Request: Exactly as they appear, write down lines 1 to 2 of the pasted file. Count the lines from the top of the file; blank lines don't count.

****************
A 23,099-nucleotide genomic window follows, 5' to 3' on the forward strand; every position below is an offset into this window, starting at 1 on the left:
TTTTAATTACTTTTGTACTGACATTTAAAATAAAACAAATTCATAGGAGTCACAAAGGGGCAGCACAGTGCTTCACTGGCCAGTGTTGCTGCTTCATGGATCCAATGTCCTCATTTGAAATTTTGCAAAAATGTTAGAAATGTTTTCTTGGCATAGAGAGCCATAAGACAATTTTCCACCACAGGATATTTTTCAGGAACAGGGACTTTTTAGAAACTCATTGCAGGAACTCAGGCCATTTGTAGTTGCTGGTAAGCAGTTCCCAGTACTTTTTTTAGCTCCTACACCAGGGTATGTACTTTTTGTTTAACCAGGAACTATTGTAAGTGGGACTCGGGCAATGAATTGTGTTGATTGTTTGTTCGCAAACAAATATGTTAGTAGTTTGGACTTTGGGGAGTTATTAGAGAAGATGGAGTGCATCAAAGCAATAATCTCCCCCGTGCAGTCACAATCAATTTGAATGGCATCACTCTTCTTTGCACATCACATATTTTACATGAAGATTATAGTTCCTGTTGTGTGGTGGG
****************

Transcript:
A 23,099-nucleotide genomic window follows, 5' to 3' on the forward strand; every position below is an offset into this window, starting at 1 on the left:
TTTTAATTACTTTTGTACTGACATTTAAAATAAAACAAATTCATAGGAGTCACAAAGGGGCAGCACAGTGCTTCACTGGCCAGTGTTGCTGCTTCATGGATCCAATGTCCTCATTTGAAATTTTGCAAAAATGTTAGAAATGTTTTCTTGGCATAGAGAGCCATAAGACAATTTTCCACCACAGGATATTTTTCAGGAACAGGGACTTTTTAGAAACTCATTGCAGGAACTCAGGCCATTTGTAGTTGCTGGTAAGCAGTTCCCAGTACTTTTTTTAGCTCCTACACCAGGGTATGTACTTTTTGTTTAACCAGGAACTATTGTAAGTGGGACTCGGGCAATGAATTGTGTTGATTGTTTGTTCGCAAACAAATATGTTAGTAGTTTGGACTTTGGGGAGTTATTAGAGAAGATGGAGTGCATCAAAGCAATAATCTCCCCCGTGCAGTCACAATCAATTTGAATGGCATCACTCTTCTTTGCACATCACATATTTTACATGAAGATTATAGTTCCTGTTGTGTGGTGGG